Smoke me a kipper; I'll be back for breakfast.
First off - Simon Vance is amazing and he improves anything he sets his voice to. I listened to this book as part of a book club. There were many people that almost gave up or gave up on this book. The book starts very slowly so just be aware that it takes a few hours to get going.
The author was the man that helped Tolkien's son put together Silmarillion so you get the idea on his style. Many compare him to GRR Martin, which is pretty accurate. But at least Martin is enriching a world for a huge series. The author spends a lot of time on ambiance and loves to introduce characters wherever and give you various tidbits on the world even into the almost end of the book. It's just really strange pacing is what I'm getting at.
The good is that it's a decent fantasy story that explores, predominantly, what would happen if a magician was able to wipe out a culture by taking away its name. It also deals with a prince's long journey to bring down the two new leaders after the fall of said culture.
So the pluses are - standard fantasy with pretty prose & solid and believable ending.
Minuses- Too many characters using first person narrative, not enough action, didn't care about barely any of the characters.
Characters were typical fantasy characters: innocent boy, ousted prince, wizard, nubile young woman, random fighters, character drafted against his will becoming a hero for the cause.. and a host of other similar, formulaic cast members. Every man is a hero, every woman is a mix between innocent and incredibly beautiful (and willing.. for the right cause). There were some plot twists here, but never anything earth shattering or that interesting. And in multiple cases, I found myself thinking the people actually did something so OUT of character that the 'teachable moment' was unbelievable and mildly annoying.
Too much of the character development hinges on backstory. There are unnecessary subplots that take up room in this book that could have been better used to really develop the story. The sometimes weird sex scenes didn't help either: they fluctuated from useless and violating to just plain violating. The only one that seemed important to the plot was incestuous. How's that for weird?
I did love the story between Brandin and Dianora, but considering she was a slave... in hindsight I'm not sure what to make of it either. Definitely not an attempt here for truly strong female characters (all end up in (what passes for) every woman's fantasy, and all are celebrated for annoyingly mild acts of courage. Cutting off her hair gets tears and sympathetic looks, while cutting off his fingers gets advice and something like, "get back out there, soldier!")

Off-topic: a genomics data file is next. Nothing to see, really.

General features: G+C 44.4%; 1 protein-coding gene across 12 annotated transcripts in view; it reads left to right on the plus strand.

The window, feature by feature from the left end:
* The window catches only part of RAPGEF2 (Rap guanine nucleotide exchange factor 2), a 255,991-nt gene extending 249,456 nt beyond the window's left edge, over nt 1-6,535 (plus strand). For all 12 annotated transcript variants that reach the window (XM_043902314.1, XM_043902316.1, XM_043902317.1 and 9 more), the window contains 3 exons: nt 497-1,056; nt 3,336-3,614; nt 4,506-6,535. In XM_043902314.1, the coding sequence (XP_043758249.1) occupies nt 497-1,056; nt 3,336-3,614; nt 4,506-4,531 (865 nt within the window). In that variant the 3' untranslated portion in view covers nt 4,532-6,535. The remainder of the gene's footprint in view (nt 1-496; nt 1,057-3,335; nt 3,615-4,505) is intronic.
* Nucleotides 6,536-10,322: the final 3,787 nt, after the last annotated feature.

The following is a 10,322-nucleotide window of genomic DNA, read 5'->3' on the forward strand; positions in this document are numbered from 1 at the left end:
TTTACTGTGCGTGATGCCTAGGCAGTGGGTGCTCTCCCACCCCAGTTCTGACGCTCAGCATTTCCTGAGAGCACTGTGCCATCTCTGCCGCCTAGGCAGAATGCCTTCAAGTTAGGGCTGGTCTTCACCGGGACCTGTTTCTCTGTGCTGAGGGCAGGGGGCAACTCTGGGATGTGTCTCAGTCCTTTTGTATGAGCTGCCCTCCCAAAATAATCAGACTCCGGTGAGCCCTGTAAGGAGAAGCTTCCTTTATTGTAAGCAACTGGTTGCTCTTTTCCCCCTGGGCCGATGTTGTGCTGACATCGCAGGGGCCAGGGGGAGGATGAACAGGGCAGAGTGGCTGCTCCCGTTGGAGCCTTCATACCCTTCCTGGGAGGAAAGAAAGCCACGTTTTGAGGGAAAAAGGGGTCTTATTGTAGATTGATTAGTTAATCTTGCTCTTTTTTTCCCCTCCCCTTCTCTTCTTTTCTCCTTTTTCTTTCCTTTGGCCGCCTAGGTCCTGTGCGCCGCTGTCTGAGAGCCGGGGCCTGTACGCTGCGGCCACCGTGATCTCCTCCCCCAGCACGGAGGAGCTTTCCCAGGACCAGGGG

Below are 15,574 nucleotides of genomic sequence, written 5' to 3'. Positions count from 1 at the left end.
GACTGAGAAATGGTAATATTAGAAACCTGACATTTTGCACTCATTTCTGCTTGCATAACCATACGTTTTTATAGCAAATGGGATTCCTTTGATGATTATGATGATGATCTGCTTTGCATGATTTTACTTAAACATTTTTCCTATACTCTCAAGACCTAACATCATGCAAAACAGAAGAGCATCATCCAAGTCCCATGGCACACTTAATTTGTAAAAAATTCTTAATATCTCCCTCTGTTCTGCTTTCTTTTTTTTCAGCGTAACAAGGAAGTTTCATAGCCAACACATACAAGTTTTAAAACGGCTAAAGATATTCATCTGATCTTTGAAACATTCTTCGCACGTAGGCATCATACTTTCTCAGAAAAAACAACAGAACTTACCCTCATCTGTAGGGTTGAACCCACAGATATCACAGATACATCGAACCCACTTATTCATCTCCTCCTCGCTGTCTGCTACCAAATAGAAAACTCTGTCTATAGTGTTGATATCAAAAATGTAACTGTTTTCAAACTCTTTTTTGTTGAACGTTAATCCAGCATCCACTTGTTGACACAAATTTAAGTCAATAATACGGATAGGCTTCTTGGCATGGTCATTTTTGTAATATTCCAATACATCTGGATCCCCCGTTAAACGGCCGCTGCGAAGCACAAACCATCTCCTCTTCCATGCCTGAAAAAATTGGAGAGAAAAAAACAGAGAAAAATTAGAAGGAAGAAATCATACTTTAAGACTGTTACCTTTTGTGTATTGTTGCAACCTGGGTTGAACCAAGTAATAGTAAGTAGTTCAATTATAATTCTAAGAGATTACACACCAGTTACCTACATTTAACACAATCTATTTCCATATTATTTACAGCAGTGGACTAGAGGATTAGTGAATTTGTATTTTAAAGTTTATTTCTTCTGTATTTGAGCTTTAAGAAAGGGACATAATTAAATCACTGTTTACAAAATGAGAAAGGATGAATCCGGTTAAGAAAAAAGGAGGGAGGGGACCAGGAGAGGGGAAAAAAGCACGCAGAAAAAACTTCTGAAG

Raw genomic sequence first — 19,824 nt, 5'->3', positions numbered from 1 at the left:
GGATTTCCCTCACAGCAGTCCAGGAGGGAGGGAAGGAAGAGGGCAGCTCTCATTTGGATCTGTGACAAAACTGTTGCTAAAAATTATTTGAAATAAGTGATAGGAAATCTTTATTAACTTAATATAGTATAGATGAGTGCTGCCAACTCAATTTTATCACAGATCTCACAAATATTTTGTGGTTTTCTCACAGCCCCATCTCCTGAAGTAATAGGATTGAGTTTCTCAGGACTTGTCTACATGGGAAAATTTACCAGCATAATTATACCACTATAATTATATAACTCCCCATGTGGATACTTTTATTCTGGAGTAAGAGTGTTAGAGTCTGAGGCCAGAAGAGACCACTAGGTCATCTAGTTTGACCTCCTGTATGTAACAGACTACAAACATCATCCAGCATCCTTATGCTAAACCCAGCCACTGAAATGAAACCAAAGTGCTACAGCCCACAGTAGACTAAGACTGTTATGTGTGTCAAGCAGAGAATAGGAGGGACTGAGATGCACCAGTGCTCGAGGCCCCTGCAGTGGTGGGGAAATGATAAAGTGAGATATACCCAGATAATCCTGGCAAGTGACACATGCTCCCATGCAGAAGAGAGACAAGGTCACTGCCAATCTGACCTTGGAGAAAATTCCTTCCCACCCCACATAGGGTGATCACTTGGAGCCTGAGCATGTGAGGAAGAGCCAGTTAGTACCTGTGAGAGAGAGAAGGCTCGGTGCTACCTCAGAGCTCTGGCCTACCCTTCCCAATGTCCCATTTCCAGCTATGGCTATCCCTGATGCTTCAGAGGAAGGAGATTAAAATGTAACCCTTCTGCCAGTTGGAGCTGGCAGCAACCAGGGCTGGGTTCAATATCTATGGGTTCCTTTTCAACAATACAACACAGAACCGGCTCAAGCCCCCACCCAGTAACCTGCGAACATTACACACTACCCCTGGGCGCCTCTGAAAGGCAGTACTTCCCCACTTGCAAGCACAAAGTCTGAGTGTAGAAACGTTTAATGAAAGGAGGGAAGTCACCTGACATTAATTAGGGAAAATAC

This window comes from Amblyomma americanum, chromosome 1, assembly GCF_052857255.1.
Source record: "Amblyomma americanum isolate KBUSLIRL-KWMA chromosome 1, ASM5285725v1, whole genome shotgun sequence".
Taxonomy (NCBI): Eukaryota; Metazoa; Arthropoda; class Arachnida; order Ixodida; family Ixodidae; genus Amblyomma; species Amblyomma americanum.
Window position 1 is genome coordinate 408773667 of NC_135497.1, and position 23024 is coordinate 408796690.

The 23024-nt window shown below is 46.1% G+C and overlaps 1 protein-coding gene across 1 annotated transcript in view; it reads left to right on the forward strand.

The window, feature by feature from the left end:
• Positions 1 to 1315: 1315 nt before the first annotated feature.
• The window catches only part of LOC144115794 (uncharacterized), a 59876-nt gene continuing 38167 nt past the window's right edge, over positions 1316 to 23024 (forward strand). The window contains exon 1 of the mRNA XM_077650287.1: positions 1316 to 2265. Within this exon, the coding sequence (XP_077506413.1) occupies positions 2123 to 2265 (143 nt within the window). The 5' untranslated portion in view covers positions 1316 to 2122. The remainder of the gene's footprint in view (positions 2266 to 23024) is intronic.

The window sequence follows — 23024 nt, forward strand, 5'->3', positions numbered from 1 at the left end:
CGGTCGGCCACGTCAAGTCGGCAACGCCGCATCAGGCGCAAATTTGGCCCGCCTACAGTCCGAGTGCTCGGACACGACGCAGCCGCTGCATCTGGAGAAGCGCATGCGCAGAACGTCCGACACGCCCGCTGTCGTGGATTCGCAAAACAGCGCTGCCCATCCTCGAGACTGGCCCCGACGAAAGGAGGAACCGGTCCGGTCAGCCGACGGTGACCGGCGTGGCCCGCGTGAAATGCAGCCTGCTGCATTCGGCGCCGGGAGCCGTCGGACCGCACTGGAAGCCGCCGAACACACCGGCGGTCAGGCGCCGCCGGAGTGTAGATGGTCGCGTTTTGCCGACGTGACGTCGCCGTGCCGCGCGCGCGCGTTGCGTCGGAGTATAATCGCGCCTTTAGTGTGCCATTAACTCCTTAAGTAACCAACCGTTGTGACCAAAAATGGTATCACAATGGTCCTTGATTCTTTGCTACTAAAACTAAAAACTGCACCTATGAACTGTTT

It earns three stars for good vocabulary use, and being generally ok. The premise was very interesting, and the storytelling rich enough to keep me listening. Not really worth my credit, though.
Yes, and the narrator did an excellent job here, as usual.
Oh please no. Just.. no.
Wish I'd skipped the author commentary at the end. The book is so-so on it's own merit (interesting story, but nothing else) but the author's attempts to explain the greater themes- which failed completely here- just irritated me. If I was rating this book by what I was SUPPOSED to get out of it, I would give it 1 star. He does explain, in a way, why this book failed so completely: he had a grand plan for discussion of social issues, and then tried to build it into a story. That could have worked with a different author. Instead, it was a case of, "Jack of all trades, master of none."
I've long been a fan of Guy Gavriel Kay's books, and this is in my top three favourites. His books always have a hint of historical fiction while being set in an alternate world. He's a bit cheeky though; he has a tendency to nod to his own writing, tying many of his works to his Fionavar Tapestry and sometimes it's a bit heavy-handed. His character development is very successful, and despite some uncomfortable themes, I can almost always empathize with his characters; their inner monologues rarely annoy me.
Old Bear likes the honey
Tigana is a great book and it certainly compares favorably to all the books that I've listened to. Tigana is most similar to Patrick Rothfuss' Kingkiller Chronicles (In fact it seems Rothfuss may have been heavily influenced by G. G. Kay). Both feature musically written prose that flows like a beautiful song or a dance.
The end of Tigana is the most memorable. It is one of the most fantastic endings I've ever experienced.
Maybe.. Depends. The way he performs the voices of women is distracting. Too breathy.
It is not a one sitting book. In parts, reading it is like trudging through quicksand. The last 2-3 chapters, however, are lightning fast and fantastic!
Great read. Fans of fantasy will like this.
I thought I had listen to many of the great fantasy authors. I was wrong and glad to be so!
If I had one complaint it would be that there was great character development and plot development within the first 15 hours and the conclusion seemed to come rapidly in the last five hours. I know my opinion is influenced by the fact that I am not used to having a single book containing both the beginning and end.
Simon Vance is awesome!!
All I can say though is "TIGANA!!"
The culture was more like medieval/renaissance Italy, and it was amazingly thoroughly reflected in how the characters acted and thought about things, as well as in the narrative itself.
The best fantasy novel I have ever read, one of the best stories ever composed - sheer brilliance; delightful. Please read it!